“Matua Maxwell Matenga has always been a driving force behind my public speaking journey. He’s always been there with constructive feedback, korero akiaki (encouragement), tohutohu (instruction). Even though he has moved to another kura (school), his lessons have remained with me and I know he and his wife Sandy are only a text away if I need them,” she said.

The impromptu topic Materoa chose at regionals was “My whanau is the gateway to my World”.
“It was cool because I never really get the opportunity to thank my whanau publicly for everything I am and have achieved. My whanau is everything to me.”

“When we are all together at the pa (Te Poho o Rawiri Marae), I’m in my happy place.”

Materoa placed second for impromptu but said she thoroughly enjoyed the winner’s korero.

“He spoke about his trials and tribulations with bullying. It was a very brave korero,” she said.

The 17-year-old had the wisdom to see beyond the walls of her award-winning speech, which had its beginnings in a different place.
“The original version of the speech was quite angry, because my cousin had taken his own life the week before and I was pukuriri (angry) with my cousin. That came out in my delivery.

“By the time I got to regionals, I was more philosophical about it and knew that the message was far more important than my personal mamae (hurt).”

“Whakamomori (suicide) is a beast that we all need to address and use every platform to bring it out into the light so we can all fight it. We can’t afford to lose any more Maori lives to this mate weriweri (horrible death).”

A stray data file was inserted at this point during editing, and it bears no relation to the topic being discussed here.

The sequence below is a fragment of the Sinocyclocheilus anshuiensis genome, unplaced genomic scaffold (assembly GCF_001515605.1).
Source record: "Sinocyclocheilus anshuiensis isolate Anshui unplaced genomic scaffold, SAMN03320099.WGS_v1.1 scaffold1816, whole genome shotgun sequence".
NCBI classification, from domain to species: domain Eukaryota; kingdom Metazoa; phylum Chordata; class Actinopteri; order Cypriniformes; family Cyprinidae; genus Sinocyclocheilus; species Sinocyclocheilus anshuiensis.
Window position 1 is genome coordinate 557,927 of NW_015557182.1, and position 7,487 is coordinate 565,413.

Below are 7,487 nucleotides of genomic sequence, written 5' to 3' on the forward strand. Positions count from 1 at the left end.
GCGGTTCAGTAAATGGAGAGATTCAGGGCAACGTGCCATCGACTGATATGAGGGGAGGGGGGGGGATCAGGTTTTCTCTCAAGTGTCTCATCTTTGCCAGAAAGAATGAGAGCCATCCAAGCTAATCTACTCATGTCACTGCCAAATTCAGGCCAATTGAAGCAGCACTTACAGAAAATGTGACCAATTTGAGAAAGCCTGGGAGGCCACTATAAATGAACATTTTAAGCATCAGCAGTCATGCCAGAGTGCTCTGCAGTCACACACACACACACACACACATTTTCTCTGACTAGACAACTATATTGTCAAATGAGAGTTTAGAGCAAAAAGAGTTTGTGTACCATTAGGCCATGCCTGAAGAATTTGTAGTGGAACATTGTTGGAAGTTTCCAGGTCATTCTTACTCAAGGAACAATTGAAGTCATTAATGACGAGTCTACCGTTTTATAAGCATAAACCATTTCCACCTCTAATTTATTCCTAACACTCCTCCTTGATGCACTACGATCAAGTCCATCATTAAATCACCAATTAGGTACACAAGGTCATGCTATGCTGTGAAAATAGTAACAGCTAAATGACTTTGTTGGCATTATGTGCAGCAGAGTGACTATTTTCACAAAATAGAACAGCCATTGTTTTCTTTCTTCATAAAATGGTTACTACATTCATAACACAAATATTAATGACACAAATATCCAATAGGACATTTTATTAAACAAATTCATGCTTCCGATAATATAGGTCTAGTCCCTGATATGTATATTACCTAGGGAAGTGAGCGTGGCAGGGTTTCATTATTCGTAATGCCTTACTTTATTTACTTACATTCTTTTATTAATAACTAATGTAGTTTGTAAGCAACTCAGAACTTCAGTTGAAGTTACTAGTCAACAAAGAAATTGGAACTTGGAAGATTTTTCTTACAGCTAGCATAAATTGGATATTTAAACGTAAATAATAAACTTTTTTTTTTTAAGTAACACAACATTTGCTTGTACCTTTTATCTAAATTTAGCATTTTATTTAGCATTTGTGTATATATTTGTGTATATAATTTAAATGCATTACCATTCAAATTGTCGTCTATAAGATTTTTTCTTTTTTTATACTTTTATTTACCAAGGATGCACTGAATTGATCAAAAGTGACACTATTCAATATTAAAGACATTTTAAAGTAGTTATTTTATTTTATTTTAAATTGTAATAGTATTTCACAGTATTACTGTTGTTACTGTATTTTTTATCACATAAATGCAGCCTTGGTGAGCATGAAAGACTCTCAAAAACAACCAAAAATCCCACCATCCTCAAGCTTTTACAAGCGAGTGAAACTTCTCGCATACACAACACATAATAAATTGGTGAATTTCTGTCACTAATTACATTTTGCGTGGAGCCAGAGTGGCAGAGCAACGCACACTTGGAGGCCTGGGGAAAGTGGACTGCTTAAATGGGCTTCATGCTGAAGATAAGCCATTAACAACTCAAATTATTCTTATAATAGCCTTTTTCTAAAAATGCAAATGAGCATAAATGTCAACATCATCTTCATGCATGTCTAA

Asked if public speaking has always been something she’s been passionate about, Materoa says “No!” She honestly cannot say she loves it.

“I can’t explain it. Once I step on to the stage, the kaupapa takes precedence over whatever I’m feeling and I just know me mahia te mahi (to do the work)”.

“There’s so much happening in our community that needs to be addressed and Manu Korero is a space where we as rangatahi (youth) have the opportunity to share our opinions with te iti me te rahi (the collective).”

“We have to stop being whakamaa (shy) about approaching our whanau if we think something is up. Trust your instincts because they’re usually right. Be brave, step up, knock on the door and have a kapu ti (cup of tea) and a korero.”

“I’m deeply honoured to be representing Te Tairawhiti alongside my peers,” she said.

Materoa hopes to go to Auckland University next year to study law.


■ For the first time the national Nga Manu Korero event will be open to schools and to the public for free, to encourage greater participation.
Major sponsors for the competitions are the Post Primary Teachers Association PPTA - Te Wehengarua and Ministry of Education, with assistance from Massey University.
Some of the judges this year are past NMK winners.
The speeches will be broadcast on iwi radio stations and livestreamed on the Nga Manu Korero Facebook page.
The NMK nationals are at The Regent on Broadway in Palmerston North, from Tuesday, September 10 to Thursday, September 12.
The regional finals were at Te Kura Kaupapa Maori o Te Waiu o Ngati Porou in Ruatoria.

Your email address will not be published. Comments will display after being approved by a staff member. Comments may be edited for clarity.

Tauha Te Kani - 5 days ago
Kia ora Maika, good to have you home and involved in giving our rangatahi a voice.
Ka mau te wehi

Poll

  • Voting please wait...
    Your vote has been cast. Reloading page...
    Are you pleased that New Zealand history will be taught in all schools and kura from 2022?